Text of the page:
I love coming up for uses for food that I used to discard. According to a lot of television shows and some cookbooks, I thought that leek greens were inedible (apparently they are too fibrous/ coarse) to eat and therefore had no place in cooking.
That’s a load of phooey.
While it’s true that leek greens are very fibrous and not a lot of fun to eat, I’ve found them rather useful as an ingredient. I still don’t eat the greens but I use them in other ways when cooking as they have lots of flavour (they are, after all, made of leeks)!
6 (plus two) Uses for Leek Greens
Add the leek greens as you simmer a stock (you can even freeze them before doing so).
- Potato Water
Add leek greens to potatoes as you boil them; this is especially effective if you’re making leek and potato soup. Discard before serving; the flavour will transfer (partially to the boiled potatoes). You can also do this with pasta water.
- Lobster and Shelfish
We steam (not boil) most of our shellfish. You can use leek greeks in this context too. This even works if the food isn’t in the water (i.e. you are using a bamboo steamer).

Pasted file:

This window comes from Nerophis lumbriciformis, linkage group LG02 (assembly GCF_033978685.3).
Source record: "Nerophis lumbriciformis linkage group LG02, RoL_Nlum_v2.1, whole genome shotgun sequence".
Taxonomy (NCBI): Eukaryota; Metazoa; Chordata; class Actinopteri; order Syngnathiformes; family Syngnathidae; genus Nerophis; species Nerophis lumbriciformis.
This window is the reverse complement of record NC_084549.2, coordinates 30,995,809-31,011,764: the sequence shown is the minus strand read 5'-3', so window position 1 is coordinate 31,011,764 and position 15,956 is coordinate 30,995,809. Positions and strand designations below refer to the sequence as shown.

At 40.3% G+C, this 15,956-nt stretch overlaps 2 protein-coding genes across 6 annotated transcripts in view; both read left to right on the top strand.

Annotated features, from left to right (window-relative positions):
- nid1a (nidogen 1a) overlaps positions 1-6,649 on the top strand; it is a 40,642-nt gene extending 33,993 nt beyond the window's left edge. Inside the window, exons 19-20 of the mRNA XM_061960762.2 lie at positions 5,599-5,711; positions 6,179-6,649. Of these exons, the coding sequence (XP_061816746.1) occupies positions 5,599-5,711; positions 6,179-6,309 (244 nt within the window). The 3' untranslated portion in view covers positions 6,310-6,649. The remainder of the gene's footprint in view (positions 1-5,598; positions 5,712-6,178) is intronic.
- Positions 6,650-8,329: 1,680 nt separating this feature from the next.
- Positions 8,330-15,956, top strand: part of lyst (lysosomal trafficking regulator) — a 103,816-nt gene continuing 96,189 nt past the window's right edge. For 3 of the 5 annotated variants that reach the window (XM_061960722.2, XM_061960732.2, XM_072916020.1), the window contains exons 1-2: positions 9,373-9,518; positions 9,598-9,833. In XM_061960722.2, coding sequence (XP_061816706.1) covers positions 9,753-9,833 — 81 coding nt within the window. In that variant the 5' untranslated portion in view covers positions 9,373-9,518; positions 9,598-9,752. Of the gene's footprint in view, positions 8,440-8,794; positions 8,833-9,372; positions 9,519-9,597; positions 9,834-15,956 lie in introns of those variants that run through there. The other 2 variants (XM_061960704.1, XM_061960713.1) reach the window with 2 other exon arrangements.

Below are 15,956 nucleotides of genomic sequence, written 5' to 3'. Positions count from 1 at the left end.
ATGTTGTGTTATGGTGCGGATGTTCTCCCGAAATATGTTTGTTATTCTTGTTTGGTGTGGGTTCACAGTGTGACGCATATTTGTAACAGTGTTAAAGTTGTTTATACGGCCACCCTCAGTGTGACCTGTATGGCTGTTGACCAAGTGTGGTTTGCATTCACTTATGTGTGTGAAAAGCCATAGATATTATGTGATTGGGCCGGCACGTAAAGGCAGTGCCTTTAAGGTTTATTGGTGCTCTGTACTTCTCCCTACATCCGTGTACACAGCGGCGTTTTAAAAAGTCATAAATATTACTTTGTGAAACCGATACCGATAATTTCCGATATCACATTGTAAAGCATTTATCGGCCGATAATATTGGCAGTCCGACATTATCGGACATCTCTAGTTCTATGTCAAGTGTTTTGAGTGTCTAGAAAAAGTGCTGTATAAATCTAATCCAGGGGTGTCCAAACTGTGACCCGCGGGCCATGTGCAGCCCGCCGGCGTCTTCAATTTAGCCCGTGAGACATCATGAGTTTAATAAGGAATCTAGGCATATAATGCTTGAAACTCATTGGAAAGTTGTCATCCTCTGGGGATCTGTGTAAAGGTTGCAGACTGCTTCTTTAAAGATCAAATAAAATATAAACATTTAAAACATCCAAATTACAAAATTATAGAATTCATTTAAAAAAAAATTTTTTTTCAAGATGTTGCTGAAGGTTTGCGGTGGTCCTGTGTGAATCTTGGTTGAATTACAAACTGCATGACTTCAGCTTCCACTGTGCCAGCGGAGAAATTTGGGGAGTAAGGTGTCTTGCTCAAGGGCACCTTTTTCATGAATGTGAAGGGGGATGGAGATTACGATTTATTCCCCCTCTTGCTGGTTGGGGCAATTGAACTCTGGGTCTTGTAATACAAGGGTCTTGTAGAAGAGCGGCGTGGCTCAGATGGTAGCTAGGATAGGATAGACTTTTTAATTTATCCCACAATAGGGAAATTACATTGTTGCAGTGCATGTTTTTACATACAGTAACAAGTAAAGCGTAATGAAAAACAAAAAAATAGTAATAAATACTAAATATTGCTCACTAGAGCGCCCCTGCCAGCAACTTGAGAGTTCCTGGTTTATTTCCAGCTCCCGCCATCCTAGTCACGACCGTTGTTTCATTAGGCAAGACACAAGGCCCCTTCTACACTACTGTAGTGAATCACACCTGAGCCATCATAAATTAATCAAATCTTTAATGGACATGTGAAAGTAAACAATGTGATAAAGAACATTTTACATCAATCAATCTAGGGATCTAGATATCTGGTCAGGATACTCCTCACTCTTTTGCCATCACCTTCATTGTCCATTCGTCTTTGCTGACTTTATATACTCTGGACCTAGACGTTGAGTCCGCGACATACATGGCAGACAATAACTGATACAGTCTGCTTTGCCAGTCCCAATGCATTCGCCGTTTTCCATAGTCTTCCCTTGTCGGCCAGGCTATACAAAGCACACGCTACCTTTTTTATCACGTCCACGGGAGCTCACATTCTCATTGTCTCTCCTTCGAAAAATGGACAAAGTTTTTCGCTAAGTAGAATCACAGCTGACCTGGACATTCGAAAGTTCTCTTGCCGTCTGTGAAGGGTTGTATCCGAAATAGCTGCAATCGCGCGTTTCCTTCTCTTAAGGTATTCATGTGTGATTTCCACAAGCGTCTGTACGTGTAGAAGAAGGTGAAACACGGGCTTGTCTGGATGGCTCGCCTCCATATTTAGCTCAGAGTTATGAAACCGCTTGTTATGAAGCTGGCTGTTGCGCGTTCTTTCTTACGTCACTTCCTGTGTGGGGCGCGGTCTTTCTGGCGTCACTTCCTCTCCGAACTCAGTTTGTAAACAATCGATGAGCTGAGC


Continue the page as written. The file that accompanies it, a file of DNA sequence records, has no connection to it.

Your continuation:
- Roasting meat
If you don’t have a roasting rack you can fashion one from leek greens (lie meat on top of a few rows of them); this will keep meat off the bottom of the pan and transfer flavour to the roast – and the drippings.
- BBQ smoke
Soak leek greens and toss them onto charcoal to create flavourful smoke.
- BBQ Basket
Cooking on a BBQ and have small vegetables that you don’t want to fall through the grill? Instead of buying an expensive BBQ Basket, soda leek greens and lie them across the grill (leaving the odd space).
- Untested – dehydrate them
I haven’t tried this yet but you could dehydrate them. Once dehydrated, you could turn them into a fine powder. You could eat it and it should, in theory, be tasty and non-fibrous. I’ll try in the next little while and report back!
- Untested – Infuse with them
I’m also certain that you could dump some leek greens into vodka to flavour a Bloody Mary (or Caesar here in Canada).
What do you do with leek greens?